Most people who are diagnosed with cancer worry about dying. But grown-ups’ thoughts about dying might not be the same as children’s thoughts – especially if those children are still small. For example, your very young children might get upset if they’re away from you for a while, but they won’t understand what a lasting separation – like death – means. By the ages of four to six, though, a young person can start to grasp the idea of death.
What to say
No matter what might happen, your young children need comfort and support right now – so unless your health care team has said that you might die soon, you shouldn’t have to bring up the topic of death. If the subject comes up during a regular talk, though, it’s a chance to speak with your children about the natural cycle of living and dying.
Here are some ways to talk about death with young children:
- As a starting point for your talk, use examples like the death of a family pet, or the changing of the seasons.
- If your doctors feel good about your recovery, you might say: “No, the doctors don’t think that I’m going to die,” or “There is very good treatment for my cancer,” or “I’m going to take very good care of myself and live a long time.”
- If your chance of surviving cancer isn’t good, you’ll have to balance not wanting to lie to your children with not wanting your kids to worry about your death before it’s necessary. Try saying something like, “The doctors are worried about me, but we’re going to fight this. They’re going to give me strong medicine to try to make me feel better,” or “Sometimes people die from cancer but I don’t expect that to happen to me.”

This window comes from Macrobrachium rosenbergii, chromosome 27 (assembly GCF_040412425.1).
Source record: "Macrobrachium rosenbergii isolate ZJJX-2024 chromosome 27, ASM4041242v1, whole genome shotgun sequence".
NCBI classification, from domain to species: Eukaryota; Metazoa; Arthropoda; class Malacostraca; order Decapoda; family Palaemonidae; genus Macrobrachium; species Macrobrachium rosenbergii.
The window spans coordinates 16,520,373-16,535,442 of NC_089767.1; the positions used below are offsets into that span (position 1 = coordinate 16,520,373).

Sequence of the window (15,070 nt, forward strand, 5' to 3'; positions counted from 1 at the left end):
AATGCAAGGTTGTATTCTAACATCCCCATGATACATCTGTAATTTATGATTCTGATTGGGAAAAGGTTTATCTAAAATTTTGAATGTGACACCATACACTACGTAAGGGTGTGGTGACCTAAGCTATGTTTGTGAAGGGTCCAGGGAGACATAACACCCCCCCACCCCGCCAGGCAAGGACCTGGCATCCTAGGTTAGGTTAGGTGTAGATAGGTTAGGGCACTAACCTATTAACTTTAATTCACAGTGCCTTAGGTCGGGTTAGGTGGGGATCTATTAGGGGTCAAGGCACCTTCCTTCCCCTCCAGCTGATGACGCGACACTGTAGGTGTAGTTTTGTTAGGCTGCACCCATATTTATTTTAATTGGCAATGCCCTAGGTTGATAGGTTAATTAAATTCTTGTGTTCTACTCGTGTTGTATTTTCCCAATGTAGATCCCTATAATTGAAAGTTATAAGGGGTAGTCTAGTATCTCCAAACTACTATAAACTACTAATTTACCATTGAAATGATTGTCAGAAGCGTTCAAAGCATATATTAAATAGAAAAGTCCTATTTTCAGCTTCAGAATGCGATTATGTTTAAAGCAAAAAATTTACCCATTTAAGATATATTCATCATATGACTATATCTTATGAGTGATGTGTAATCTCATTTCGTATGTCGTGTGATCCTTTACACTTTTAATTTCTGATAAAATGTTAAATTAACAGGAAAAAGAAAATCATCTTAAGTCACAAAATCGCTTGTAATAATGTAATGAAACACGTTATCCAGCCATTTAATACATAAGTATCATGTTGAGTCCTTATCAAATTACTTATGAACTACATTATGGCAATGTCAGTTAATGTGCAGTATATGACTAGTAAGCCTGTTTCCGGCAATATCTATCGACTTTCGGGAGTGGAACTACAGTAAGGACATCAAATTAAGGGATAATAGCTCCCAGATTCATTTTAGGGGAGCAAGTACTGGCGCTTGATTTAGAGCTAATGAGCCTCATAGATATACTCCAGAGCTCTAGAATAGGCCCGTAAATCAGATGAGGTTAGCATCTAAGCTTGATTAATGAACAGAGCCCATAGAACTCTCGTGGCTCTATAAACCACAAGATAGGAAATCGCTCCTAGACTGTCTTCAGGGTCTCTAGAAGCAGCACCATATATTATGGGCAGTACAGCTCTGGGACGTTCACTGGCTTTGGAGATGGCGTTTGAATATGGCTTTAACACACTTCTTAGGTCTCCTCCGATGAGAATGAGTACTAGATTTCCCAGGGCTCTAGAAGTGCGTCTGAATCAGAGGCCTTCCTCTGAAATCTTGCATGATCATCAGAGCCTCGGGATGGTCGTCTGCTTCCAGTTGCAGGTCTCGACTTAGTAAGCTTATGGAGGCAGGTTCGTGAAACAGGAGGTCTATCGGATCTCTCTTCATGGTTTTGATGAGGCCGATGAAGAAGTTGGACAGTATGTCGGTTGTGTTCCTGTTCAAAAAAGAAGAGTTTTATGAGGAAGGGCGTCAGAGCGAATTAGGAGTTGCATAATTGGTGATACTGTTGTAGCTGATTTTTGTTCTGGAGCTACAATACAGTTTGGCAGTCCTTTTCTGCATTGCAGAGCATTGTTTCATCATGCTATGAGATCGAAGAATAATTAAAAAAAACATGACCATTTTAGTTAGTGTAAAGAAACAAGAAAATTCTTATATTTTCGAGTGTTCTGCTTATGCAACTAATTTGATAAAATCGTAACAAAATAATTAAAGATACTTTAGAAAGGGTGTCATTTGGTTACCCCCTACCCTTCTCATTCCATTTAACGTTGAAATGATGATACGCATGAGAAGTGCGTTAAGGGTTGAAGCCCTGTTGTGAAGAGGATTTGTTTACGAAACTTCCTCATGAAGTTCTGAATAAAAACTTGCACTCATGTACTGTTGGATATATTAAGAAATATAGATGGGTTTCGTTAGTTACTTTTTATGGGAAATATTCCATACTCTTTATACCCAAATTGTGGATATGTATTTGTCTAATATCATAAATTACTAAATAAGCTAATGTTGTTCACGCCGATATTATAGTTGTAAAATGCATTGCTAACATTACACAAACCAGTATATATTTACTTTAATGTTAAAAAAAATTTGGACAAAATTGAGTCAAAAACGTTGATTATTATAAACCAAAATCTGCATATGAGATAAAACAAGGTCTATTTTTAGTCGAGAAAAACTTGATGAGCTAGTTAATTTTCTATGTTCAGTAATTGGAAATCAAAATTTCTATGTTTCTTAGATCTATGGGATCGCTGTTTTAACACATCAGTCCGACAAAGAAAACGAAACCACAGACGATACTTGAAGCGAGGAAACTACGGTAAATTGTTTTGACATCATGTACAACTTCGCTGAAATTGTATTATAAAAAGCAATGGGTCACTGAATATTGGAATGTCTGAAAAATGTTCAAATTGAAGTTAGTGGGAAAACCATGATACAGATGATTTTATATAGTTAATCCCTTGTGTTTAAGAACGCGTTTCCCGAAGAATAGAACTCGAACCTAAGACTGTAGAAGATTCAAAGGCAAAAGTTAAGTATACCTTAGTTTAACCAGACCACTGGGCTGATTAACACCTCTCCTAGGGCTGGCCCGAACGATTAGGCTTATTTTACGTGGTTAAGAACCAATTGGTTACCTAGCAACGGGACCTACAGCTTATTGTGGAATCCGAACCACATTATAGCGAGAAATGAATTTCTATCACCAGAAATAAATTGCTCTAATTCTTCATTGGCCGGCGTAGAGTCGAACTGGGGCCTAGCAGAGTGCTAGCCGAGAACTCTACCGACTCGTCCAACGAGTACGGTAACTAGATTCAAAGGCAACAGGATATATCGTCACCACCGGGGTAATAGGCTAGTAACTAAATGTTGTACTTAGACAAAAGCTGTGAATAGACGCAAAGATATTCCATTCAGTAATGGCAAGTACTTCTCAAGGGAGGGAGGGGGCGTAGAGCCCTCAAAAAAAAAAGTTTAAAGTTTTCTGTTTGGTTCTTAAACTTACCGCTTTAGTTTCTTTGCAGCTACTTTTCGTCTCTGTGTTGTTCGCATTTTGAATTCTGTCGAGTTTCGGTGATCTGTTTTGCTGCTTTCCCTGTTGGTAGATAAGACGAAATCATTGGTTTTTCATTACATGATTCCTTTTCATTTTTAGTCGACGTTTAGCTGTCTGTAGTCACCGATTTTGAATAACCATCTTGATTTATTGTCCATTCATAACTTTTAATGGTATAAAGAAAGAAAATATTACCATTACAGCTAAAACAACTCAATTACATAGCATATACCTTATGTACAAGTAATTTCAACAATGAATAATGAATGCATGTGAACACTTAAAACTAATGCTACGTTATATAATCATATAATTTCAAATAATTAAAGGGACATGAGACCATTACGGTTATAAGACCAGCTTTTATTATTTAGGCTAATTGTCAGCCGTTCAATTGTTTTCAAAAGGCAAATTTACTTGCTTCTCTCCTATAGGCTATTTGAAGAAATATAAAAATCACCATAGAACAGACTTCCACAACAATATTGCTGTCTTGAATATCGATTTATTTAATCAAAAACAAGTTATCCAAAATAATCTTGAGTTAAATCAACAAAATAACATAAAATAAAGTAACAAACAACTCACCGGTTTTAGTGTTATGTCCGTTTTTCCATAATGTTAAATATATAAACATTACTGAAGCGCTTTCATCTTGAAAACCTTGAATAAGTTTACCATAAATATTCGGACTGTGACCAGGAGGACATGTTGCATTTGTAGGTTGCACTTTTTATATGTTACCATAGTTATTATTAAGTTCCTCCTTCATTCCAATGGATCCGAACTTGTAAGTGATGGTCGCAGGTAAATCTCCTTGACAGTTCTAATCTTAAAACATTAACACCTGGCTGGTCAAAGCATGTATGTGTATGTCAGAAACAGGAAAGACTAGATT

- Let your children know that they can ask you about anything. Help them to feel comfortable talking about their fears or worries.
Common reactions of young children
It can be hard to talk with children about your chances of dying from cancer. At the same time, young children may not act like you’d expect when learning about your illness:
- Young children may get more upset than usual about being separated from you when they find out that you’re ill. For example, they may not want you to leave the house at all without them.
- Young children, more than their older brothers or sisters, may come straight out and ask if you will die – even if the subject has never come up.
- Children’s ideas about death may not be right, because they’ve learned about it from TV and the movies. Ask them what they think will happen when a person dies. You may be surprised by the answer.
- Some children may not want to speak about their feelings, but they might send messages to you through their play, or through their artwork.
- Young children need to know that they’ll be taken care of, no matter what happens.
American Cancer Society. (2005). Helping children when a family member has cancer. www.cancer.org.
Blum, D. CancerCare Connect. (2005) Helping children when a family member has cancer. Recuperado 6/30/08 de www.cancercare.org.
Harpham, W. (1997). When a parent has cancer: a guide to caring for your children. New York: HarperCollins.
National Cancer Institute (n.d.) When someone in your family has cancer. Recuperado 7/1/08 de www.cancer.gov.